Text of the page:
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Following the Roman style, the Gothic style covers a vast period from the 12th century to the 15th century.  In France, this style started in the Ile de France region and then spread to the North of the Loire. 
Gothic architecture is especially defined by an ongoing emphasis on height and verticality, luminosity through large windows and large spaces. The use of architectural elements enables the material consecration of these aesthetic and spiritual searches. Thus the use of the pointed arch (also called an ogive-shape), the arch with crossed ogive shapes, bustresses and flying buttresses, enabled builders to construct monumental cathedrals that create the sense that God is still on earth.
In France, the first true “Gothic” building was built by Abbé Suger around 1135: during the period when many Abbey's were built, it is still there today, but is now known as the Basilique de Saint- Denis.
Following this same style, the Cathedral of Notre-Dame in Paris was built around 1163, and the Cathedral of Notre-Dame in Chartres was built around 1194.  As well as the cathedrals in Cluny, Troyes, Strasbourg, Bourges, Angers...
Sainte Chapelle was built by Saint Louis on the Ile de la Cité in Paris and housed relics of the Passion of Christ. It was the last Gothic architecture to be made.
Hoping to achieve a superb luminosity in their buildings, the builders prioritised making large windows, contrasting with the style of roman architecture. The large windows were covered with exquisite, colourful stained glass, which explains the high amount of stained glass we see in all religious buildings, such as Notre-Dame in Chartes and Notre-Dame in Paris. The famous Gothic rosette also appeared on the front of different cathedrals.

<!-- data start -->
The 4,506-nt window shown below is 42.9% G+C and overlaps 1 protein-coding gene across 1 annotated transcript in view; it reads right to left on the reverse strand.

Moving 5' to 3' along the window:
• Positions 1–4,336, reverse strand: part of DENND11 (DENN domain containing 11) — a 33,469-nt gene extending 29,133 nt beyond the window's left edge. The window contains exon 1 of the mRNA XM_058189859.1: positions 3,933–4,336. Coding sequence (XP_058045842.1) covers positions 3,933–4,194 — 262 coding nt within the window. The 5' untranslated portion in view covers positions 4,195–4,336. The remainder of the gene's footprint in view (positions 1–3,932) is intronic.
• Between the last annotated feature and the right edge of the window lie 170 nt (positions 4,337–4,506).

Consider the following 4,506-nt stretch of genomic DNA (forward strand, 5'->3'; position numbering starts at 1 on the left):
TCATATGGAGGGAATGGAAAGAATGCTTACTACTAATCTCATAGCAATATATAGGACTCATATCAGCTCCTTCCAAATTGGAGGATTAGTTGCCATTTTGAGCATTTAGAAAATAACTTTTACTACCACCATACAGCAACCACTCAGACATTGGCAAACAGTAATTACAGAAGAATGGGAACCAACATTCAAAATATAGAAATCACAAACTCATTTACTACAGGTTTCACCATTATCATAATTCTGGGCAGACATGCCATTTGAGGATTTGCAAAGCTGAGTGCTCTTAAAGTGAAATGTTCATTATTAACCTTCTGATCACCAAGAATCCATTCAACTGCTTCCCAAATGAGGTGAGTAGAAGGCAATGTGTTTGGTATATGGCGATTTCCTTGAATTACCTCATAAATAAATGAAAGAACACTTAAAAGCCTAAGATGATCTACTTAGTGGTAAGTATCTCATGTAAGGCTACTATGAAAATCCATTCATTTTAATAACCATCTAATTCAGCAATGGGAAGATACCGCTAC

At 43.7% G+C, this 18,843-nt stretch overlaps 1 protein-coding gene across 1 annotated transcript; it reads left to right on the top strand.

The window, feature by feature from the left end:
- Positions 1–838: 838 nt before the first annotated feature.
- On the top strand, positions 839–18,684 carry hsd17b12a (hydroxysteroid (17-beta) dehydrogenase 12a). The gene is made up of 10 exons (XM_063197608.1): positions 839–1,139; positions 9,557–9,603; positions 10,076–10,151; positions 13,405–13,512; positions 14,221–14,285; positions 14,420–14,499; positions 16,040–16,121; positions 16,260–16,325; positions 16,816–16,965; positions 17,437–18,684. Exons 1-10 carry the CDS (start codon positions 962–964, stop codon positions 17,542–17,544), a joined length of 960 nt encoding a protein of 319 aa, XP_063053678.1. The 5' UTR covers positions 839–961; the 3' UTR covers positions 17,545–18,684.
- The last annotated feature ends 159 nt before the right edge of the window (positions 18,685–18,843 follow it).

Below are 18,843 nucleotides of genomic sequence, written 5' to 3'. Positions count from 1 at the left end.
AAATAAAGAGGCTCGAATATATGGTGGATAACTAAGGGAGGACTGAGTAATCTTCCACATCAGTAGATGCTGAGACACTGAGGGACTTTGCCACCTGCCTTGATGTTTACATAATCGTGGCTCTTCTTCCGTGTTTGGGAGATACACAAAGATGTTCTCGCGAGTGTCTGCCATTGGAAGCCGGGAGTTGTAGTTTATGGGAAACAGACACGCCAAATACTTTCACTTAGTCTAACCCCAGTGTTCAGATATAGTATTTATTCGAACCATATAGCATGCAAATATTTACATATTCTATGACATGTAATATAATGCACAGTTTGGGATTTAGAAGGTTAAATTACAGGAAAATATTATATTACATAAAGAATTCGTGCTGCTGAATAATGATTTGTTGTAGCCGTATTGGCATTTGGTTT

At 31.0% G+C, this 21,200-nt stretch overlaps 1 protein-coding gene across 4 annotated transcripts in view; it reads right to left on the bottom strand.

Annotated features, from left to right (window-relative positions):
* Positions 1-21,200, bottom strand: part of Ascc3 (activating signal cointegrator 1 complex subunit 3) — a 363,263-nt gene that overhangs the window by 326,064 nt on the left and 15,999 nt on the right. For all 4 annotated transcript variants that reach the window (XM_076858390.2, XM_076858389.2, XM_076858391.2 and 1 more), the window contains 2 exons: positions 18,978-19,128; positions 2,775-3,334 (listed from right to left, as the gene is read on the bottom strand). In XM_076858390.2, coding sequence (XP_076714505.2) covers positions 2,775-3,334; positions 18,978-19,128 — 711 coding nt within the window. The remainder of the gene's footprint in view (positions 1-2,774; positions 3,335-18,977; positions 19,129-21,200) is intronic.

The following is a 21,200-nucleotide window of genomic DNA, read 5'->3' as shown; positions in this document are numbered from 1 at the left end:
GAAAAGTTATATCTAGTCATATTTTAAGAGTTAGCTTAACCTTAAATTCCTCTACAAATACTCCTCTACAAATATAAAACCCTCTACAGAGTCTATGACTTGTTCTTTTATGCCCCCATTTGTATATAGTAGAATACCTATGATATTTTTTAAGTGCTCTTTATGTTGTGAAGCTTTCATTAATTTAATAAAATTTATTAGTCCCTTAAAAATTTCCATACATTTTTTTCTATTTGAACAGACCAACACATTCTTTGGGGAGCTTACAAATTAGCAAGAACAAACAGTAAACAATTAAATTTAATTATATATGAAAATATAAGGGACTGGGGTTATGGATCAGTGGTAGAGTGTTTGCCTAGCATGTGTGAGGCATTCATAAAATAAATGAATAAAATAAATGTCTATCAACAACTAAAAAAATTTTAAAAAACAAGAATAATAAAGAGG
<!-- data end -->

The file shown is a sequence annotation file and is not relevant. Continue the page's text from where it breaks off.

Closely linked to the architecture by through its almost permanent use, sculpture also experienced a Golden age during the Gothic period. It was almost exclusively about a monumental sculpture (decorating the monuments) and a large majority of sculptures today are made out of stone. The representation of the human figure is very natural,  such as the representation of Adam that originally decorated the Cathedral of Notre-Dame in Paris and which is kept today at the National Museum of the Middle Ages in the Cluny Hotel in Paris.
Illumination had its hours of glory during this long period, notably due to the success of Books of Hours for the private use of world leaders. The very rich hours of Duke of Berry, kept at the Condé Museum of Chantilly, still remains the most well known Book of Hours in the world written during the Gothic period.

Interior of the Basilique de Saint-Denis made by Abbé Suger around 1135. 
Exterior flying bustresses on the Cathedral of Notre-Dame in Paris built around 1163.
Rosette at the Strasbourg Cathedral, interior view, which perfectly illustrates the attempt to create light by the architectures. 
Interior of Saint Chapelle on Ile de la Cité in Paris. Built by Saint Louis to shelter relics of the Passion of Christ. 
"Adam" statue that once Decorated the Notre-Dame in Paris, and is now kept at Cluny Museum.
An illustration of "les très riches heures du duc de Berry".